Old Friendship, New IdeasBy Judit TrunkosWalking into Gallery 80808 the day before the opening reception, I found four busy artists, who were putting the final touches on a new group exhibition at Gallery 80808. David Yaghjian, Mike Williams, Edward Wimberly and Stephen Chesley had exhibited together before.  Long-term friendship and art brings these artists together every year to showcase their new works.Stephen Chesley’s new pieces shed light on his deep interest in other modern artists, especially abstract expressionists.  In order to perfect the depth and the dynamics of his brush strokes on canvas, Chesley fills sketchbooks with practice stroke studies to explore the usage and effect of negative space and dynamics.  At this group exhibition, he actually framed some of the best brush stroke compositions individually.  Chesley’s group of oil on paper, collectively titled “Kline/Zen,” introduces some of these unique brush strokes.“Isolating the brush stroke, taking a piece out of the whole, shows that the piece is really equal to the whole,” Chesley says, giving a nod to the method Franz Kline used in the 60s.  â€œJust as Pollock’s work might appear chaotic at first, it is very well controlled by the artist. Art-lovers in Columbia all know David Yaghjian’s “middle aged man” figure, who has been appearing in his work in the most unexpected and psychically unbalanced positions and situations. This year Yaghjian unveils new developments for his figure and begins to use trees as the main focus of these paintings.  According to Yaghjian, trees are still symbols for life and for the connection between heaven and earth, but they seem to appear more frequently as the main themes of his works. Yaghjian has also created wooden sculptures for the exhibit.  The wood and crayon pieces reflect the artist’s unlimited search for new ideas and the experimentation with new materials.“Using crayons and chalk is like using kids’ tools. Allows me to discover new materials and have fun with them,” he says.Mike Williams, best known for his abstract depictions of fish, features his new works inspired by nature and wetlands.  His mostly abstract paintings developed new lines this year, but he just had to add the fish figures to this background to finalize his work.  To further toy with the reciprocity of his works, Williams painted ”Across the Fish” in a way that his “Fish” sculpture fits into the painting perfectly.“I am always trying to progress the work, trying new things,” he says. “There are no formulas. I just paint as I go.” The character, Raggedy Ann, appears in most of Edward Wimberly’s exhibited works.  Even more surprisingly, the fictional character created by Johnny Gruelle has no connections to childhood or the story itself. Wimberly paints what he feels fits into the composition without having an ideological or compositional plan in mind.  Often Wimberly starts with one character or group of characters, which might not even be at the center of the canvas, and develops the rest of the composition afterwards.  In the painting titled “Evening on the Farm” Wimberly portrays a farm house in the background at night with a number of dancing and moving creatures in front of it.  Raggedy Ann dances with a ballet dancer in a pink tutu while a group of cheerful monkeys interact with the dancers. â€œI paint things that do not make any sense,” Wimberly explains. “Afterwards, I look at the composition and try to understand it. But I do not know what I will end up painting in the beginning. I think it is boring to know what I will paint, before I paint it.” This group exhibition is always a blast and will be featured at Studio 80808 until February 2.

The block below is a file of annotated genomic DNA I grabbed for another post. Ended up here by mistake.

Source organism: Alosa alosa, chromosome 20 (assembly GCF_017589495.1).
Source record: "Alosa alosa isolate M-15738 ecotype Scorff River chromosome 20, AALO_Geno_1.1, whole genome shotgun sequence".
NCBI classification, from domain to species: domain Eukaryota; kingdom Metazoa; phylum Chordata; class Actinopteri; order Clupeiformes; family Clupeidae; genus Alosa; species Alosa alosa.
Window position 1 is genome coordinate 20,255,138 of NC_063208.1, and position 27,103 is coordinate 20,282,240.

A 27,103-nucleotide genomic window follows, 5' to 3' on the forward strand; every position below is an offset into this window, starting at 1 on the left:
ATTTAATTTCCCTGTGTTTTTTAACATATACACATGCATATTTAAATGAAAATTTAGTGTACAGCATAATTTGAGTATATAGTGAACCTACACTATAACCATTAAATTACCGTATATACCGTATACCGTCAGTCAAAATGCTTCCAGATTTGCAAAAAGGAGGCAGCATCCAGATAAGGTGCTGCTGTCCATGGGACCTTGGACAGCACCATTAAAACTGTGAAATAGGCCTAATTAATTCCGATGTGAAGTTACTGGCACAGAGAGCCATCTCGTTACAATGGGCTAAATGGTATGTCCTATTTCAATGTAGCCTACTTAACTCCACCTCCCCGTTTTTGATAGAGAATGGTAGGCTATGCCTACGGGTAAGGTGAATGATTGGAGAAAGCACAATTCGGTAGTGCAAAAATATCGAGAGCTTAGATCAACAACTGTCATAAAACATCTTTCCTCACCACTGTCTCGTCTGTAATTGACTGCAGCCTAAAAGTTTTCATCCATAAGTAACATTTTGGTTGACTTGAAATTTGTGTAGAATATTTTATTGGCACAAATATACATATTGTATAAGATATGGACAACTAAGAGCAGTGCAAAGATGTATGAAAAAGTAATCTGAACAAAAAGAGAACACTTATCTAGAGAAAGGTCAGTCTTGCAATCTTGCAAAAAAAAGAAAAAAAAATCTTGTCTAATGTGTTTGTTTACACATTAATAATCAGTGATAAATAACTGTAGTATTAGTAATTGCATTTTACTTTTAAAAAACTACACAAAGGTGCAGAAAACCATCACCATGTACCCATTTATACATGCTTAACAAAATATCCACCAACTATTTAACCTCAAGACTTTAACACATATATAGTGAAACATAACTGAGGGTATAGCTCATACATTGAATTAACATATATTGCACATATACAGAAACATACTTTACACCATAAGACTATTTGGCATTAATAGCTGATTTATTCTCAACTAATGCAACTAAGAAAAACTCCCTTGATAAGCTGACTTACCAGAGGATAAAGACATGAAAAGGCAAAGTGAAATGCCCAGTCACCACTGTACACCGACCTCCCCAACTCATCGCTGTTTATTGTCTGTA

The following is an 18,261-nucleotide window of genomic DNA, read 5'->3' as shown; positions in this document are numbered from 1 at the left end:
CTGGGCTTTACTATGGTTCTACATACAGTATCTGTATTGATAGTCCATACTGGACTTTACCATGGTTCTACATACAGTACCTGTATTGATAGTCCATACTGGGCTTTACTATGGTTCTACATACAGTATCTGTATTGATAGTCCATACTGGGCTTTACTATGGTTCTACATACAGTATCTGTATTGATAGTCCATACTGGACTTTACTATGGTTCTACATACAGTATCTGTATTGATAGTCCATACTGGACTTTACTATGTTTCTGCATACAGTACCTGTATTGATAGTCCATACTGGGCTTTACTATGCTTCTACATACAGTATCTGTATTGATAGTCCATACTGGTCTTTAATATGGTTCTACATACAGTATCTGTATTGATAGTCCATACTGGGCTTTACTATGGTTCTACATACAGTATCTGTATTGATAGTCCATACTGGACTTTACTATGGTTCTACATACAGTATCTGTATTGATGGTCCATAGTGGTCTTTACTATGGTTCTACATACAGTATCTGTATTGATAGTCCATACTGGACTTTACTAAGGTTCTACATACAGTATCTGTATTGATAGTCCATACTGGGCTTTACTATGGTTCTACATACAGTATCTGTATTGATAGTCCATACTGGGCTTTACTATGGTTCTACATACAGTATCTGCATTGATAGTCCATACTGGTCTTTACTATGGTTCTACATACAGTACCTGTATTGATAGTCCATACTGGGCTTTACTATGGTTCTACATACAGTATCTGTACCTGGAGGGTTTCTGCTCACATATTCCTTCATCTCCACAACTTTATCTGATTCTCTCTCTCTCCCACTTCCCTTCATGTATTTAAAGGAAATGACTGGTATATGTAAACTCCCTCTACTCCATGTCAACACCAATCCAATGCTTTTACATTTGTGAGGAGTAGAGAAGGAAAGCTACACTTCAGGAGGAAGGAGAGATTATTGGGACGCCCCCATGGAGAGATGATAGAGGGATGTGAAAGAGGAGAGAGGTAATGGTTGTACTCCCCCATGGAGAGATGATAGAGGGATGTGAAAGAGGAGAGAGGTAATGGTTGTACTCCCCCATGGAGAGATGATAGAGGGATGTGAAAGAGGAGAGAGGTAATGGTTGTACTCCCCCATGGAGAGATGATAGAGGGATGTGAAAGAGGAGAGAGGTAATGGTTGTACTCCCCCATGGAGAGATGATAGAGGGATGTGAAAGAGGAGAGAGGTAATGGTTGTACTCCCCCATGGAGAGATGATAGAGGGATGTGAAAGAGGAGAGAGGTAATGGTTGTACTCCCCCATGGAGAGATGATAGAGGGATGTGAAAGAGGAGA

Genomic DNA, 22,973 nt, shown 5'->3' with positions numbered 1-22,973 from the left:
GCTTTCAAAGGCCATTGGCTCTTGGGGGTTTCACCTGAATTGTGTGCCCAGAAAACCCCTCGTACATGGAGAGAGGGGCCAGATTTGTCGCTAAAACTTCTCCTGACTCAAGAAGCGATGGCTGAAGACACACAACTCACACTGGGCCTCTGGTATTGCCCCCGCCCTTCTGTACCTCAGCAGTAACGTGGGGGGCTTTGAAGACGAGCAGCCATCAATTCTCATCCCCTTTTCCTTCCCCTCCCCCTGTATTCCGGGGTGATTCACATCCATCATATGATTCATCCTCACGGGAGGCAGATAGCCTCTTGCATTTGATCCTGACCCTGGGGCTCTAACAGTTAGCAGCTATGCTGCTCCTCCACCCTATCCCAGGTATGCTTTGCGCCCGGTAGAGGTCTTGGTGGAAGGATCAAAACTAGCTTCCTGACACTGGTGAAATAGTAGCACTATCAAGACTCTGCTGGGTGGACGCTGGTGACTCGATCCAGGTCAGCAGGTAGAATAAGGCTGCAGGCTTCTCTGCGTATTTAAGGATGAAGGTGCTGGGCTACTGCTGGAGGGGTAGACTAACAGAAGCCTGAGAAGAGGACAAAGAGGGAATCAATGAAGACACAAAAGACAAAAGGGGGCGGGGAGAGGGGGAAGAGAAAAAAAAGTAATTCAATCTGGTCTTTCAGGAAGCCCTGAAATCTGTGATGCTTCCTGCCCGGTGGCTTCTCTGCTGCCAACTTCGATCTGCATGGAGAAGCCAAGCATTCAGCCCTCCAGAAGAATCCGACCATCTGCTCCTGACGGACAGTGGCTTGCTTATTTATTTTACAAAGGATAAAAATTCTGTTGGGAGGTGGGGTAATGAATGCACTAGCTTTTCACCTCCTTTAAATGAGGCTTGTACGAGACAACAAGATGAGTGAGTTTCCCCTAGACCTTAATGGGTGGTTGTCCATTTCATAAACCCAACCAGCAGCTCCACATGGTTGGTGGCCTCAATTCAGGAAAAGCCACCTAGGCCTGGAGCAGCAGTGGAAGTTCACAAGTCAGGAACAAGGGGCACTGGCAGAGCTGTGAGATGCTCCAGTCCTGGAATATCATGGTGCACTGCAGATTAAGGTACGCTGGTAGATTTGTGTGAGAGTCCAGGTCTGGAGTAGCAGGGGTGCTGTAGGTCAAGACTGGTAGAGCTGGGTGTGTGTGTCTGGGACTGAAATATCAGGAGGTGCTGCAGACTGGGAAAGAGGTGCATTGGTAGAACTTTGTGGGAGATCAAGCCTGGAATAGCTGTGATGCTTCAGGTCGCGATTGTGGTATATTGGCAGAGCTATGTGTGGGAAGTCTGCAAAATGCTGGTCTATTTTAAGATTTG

Bauer should drop out of gubernatorial race